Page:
Always, it is the rich and powerful lording over and manipulating the common man through ceaseless adverts and propaganda. The author is merciless in portraying this to hyperbolic exaggerations that compares to satire and parody in The Onion or the old-style Mad Magazine. Police officers feast on Cream-Listic Donuts. TV shows are sponsored by trivial business enterprises such as Dan’s Cycles, Basil Hayden’s Funeral Homes, Petite Cupcakes, and the like. The governments on both sides of the Atlantic are plagued by endless rules, laws, and tortuous bureaucracy. The ruling structures are extreme secularism in America, where God has been outlawed, versus a hyper-religious empire in Europe, where Allah is invoked for every aspect of life. Though they represent opposite extremes, both rely on police, the military, and citizens reporting one another. I had a hard time keeping track of the BlackTops, Blue Shirts, Brown Hats, Shurtas, Holy Warriors, and so on; but how else to maintain order other than through oppressive policing and military-backed authoritarianism?

Throughout the novel we are treated to generous philosophical pearls such as stated by Annette, “Then how come everyone always wants peace and everyone keeps getting killed.” Readers should note that Grandma was assassinated precisely because she had started a process of peace and reconciliation. Sadly, the forces of hatred, violence, intolerance, fear mongering, and abuse of power are on full display throughout the novel. The social commentary about our world today is apparent. As another character opines, “What if there was no truth anymore and there would be no difference. Politicians do no good except for themselves…” Morgenstein offers blistering commentary without sermonizing or getting preachy. He is a populist in the good sense of the word. He empathizes with the fate of the commoner regardless of their class, race, sexual preference, or religion. Morgenstein’s dystopian world has problems, but those same problems are here today. Is he a prophet calling out in the wilderness about where our current strife is headed?

The exaggerated stereotypes the author uses as a device to point out the madness in our present-day world clobber the reader with the brute force of a baseball bat to the skull. Yes, they are cartoonish in their extent, but the message conveyed is clear–the world is messed up. In the mayhem and madness, one searches for something to anchor to, a foundation or familiar landmark from which to orient and gain purchase. That anchor is baseball, delivered by the unassuming and very ordinary hero, Puppy Nedick, a common man. No spoilers here, but the baseball theme, and all it represents is the secret to setting things right. A Fastball for Freedom is a Field of Dreams in a nightmare landscape of darkness.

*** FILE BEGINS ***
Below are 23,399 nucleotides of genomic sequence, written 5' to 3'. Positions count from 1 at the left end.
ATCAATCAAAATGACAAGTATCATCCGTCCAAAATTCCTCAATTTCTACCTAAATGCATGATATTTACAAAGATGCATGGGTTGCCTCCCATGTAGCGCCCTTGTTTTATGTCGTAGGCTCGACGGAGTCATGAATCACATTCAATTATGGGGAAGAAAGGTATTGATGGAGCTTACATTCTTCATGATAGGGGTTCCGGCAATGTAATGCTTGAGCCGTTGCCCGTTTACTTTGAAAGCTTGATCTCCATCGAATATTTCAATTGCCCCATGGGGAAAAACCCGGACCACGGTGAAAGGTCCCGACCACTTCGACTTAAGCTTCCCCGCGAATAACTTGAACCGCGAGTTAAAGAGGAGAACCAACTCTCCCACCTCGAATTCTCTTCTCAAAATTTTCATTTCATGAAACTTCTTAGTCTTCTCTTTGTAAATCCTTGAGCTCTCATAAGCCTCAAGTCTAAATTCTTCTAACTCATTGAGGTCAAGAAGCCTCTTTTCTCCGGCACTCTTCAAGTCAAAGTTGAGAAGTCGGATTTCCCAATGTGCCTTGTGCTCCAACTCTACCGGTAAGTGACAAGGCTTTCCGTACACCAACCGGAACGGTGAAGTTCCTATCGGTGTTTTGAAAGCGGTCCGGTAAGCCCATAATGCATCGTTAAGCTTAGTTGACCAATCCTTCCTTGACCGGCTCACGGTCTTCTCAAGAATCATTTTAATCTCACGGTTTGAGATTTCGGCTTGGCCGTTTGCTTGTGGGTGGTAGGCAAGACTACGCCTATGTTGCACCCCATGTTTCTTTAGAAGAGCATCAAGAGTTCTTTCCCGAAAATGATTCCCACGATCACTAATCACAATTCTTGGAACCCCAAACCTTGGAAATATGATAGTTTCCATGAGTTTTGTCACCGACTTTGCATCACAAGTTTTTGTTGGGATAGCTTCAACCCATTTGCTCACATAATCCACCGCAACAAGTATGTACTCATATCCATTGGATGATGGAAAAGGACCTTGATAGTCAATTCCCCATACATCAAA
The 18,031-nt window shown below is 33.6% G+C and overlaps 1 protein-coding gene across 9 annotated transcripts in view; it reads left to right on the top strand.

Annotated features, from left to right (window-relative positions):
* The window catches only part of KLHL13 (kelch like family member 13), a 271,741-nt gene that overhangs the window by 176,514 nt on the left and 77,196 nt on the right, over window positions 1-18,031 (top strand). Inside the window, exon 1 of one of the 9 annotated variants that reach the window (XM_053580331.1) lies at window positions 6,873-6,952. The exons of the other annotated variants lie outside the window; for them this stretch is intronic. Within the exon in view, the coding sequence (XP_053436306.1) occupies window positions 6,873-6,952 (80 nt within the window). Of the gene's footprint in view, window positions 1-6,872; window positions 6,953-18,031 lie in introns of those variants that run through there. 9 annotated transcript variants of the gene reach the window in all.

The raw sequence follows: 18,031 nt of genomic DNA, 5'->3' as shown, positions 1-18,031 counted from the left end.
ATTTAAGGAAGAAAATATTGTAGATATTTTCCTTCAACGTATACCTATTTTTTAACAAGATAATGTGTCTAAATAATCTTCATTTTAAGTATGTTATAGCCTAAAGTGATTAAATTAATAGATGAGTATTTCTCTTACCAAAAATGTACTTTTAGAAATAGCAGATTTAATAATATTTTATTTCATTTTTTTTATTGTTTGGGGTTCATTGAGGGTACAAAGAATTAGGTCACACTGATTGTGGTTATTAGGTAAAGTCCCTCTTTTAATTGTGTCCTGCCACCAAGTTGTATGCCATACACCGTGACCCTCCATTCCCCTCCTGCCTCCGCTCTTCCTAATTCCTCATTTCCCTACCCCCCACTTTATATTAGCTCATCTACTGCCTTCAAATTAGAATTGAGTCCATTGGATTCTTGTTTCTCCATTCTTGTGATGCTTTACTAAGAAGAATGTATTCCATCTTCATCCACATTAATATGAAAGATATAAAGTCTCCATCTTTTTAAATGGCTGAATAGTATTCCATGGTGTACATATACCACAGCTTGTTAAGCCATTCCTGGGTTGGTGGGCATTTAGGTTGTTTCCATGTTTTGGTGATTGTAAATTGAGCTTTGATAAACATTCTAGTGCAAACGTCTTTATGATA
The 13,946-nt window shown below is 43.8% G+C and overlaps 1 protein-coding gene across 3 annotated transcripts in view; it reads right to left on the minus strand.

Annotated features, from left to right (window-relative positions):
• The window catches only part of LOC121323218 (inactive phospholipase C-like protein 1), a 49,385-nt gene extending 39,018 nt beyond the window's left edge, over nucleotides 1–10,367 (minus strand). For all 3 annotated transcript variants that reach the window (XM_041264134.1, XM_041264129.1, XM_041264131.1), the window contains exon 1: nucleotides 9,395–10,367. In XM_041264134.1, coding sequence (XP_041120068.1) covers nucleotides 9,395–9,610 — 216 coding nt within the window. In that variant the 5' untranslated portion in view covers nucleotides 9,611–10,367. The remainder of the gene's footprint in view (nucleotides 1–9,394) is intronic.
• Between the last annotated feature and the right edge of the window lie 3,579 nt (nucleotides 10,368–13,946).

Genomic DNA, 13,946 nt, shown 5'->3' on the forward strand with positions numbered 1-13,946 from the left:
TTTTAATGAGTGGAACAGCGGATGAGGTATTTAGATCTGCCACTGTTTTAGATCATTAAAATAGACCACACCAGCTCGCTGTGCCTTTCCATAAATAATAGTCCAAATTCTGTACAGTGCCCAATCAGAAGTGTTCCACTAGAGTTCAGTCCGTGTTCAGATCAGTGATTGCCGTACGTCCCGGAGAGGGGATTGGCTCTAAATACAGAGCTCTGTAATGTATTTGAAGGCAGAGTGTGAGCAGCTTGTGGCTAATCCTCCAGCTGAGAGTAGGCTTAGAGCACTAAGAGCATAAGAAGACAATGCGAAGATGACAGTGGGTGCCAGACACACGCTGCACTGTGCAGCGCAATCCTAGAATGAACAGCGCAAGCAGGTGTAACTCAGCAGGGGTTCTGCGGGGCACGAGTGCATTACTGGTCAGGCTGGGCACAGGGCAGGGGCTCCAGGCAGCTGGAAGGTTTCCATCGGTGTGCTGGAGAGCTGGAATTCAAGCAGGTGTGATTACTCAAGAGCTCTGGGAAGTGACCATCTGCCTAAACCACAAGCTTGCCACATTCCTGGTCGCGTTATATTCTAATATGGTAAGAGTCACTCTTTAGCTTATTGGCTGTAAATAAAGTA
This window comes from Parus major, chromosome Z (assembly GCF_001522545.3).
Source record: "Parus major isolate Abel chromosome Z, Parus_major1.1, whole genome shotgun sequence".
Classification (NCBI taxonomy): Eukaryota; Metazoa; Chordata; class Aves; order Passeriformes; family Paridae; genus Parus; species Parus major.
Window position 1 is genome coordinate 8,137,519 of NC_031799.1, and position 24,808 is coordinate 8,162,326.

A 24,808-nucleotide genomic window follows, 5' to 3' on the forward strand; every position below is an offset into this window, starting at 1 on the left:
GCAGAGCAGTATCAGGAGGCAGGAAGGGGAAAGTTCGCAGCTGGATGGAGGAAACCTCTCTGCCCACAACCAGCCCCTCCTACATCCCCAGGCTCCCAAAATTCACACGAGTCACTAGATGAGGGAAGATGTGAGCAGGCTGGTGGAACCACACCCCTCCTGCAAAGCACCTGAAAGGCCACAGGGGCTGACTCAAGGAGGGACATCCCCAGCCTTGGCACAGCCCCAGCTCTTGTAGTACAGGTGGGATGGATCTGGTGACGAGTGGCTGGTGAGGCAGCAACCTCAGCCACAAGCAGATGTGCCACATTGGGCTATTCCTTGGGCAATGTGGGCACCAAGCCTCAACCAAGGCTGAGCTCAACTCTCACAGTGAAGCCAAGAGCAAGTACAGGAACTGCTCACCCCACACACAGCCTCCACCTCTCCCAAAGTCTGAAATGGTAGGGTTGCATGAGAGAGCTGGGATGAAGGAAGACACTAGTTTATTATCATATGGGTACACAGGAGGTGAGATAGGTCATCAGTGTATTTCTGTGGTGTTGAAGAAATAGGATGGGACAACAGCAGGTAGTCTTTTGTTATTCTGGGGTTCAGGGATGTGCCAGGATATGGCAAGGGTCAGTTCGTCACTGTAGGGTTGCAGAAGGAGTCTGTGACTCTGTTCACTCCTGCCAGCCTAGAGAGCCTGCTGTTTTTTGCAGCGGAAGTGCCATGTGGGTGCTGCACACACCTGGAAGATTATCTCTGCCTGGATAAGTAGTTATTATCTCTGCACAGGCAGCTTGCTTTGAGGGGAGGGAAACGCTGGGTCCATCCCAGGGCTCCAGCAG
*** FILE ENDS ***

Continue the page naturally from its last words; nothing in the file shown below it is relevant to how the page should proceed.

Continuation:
Victor Acquista has become an international author and speaker following his careers as a primary-care physician and medical executive. He is known for “Writing to Raise Consciousness.” His multi-genre works include novels, short stories, fiction and nonfiction and often incorporate social messaging to engage readers in thought-provoking themes. He is the creator and host of a podcast series, Podfobler Productions.

He is a member of the Authors Guild, the Mystery Writers of America, the Florida Writers Association, Writers Co-op, and is a Knight of the Sci-Fi Roundtable. When not pondering the big questions in life and what’s for dinner, he enjoys gardening and cooking. He lives with his wife in Florida. Learn more


Follow Gary Morgenstein on Twitter @writergary and purchase the first book in the series A Mound Over Hell along with the sequel, A Fastball for Freedom from BHC Press.